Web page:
From The Referee of 21 September 1902:
I have been asked to notice the New School of Self Defence and Salle D’Escrime, opened at 18, Berners-street, Oxford-street, and the system of umbrella or stick play illustrated by Professor Pierre Vigny and disciples. Though unable to respond in person to the invitation given to be present at an assault held on Thursday of last week, I can do what is asked, for at various times I have assisted—as a spectator—at such displays.
Certainly the school does make good case for the articles’ usefulness, both in offence and self-defence, when expertly handled; but the art is scarcely new, though carrying much variety. Anyone well versed in single-stick can, of course, easily adapt anything in the nature of a stick for purposes of self-defence, which naturally includes carrying the war into the enemy’s quarters; but to my mind better possibilities are contained in being armed with a stout blackthorn, not to mention “my friend Captain Kennedy.”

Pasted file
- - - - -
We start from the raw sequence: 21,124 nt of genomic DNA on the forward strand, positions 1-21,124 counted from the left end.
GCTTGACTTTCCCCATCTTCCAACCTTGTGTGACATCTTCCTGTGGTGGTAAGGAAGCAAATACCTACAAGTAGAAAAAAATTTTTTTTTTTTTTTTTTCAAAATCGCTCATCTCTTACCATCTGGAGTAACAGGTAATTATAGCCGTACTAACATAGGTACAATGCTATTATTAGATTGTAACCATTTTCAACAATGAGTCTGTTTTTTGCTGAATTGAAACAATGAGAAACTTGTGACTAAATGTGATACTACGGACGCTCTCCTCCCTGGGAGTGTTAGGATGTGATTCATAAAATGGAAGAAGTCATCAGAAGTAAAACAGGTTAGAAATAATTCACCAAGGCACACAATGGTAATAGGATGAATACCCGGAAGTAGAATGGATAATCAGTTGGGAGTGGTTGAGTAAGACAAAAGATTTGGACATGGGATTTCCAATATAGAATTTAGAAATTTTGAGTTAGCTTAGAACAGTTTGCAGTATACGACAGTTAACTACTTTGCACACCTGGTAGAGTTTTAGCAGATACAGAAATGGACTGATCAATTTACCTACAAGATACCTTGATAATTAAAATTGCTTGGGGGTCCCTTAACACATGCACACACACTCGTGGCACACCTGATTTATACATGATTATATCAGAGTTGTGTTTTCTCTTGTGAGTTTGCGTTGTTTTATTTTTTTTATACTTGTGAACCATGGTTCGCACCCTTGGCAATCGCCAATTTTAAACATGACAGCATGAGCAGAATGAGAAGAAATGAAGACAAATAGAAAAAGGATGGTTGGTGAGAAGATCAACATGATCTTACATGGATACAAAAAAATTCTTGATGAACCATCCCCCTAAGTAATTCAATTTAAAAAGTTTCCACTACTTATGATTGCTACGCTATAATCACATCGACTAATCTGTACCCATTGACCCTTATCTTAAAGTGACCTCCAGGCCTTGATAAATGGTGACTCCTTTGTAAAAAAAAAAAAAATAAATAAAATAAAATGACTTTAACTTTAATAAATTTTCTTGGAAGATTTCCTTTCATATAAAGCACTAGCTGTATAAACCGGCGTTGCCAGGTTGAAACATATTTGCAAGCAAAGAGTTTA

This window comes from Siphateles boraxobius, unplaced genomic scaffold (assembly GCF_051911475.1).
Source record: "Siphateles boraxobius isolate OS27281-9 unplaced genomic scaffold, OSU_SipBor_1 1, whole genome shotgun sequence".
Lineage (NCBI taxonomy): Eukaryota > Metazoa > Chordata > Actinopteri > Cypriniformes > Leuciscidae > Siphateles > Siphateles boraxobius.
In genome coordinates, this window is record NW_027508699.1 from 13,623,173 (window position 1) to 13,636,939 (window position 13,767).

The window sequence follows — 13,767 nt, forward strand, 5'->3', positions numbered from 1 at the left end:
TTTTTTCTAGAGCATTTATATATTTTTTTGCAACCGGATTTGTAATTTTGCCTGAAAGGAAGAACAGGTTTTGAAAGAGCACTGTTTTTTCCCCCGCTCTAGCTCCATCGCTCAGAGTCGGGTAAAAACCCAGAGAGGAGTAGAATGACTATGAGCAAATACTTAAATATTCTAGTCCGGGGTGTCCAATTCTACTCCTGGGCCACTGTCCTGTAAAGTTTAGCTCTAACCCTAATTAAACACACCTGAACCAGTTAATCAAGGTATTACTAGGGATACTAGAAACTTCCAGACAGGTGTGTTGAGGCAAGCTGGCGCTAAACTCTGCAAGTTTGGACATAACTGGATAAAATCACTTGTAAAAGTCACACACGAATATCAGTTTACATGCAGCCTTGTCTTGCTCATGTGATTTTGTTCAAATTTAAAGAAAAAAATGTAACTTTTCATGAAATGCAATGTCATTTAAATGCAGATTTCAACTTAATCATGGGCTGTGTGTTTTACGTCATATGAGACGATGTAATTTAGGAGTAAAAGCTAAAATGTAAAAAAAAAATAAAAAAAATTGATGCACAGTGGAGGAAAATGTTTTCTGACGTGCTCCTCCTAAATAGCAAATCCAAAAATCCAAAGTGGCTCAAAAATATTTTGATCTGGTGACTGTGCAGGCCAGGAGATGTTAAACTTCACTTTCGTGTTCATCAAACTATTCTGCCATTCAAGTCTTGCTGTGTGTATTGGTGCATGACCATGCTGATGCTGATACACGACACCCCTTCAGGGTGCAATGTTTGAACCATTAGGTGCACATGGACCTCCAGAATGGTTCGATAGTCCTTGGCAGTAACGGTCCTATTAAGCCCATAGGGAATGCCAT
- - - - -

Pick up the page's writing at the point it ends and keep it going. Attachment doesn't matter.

At the same time, I have seen in street rows some awfully effective play made with a strong umbrella—a truly terrible weapon in the hands of a clever fencer indifferent as to what damage he might inflict. I wouldn’t like to go for anyone that way, save in extremity. Give such a one room to start —say, with his back against wall, and the foe in front, and he can do tremendous execution, almost murderous.
Once in an election riot I saw an old Army man, set upon by roughs, send his assailants down, man after man, at each lunge. Over they went, struck full on the chest, and no one came for a second dose. How much he hurt them goodness knows—seriously, most of them, I expect.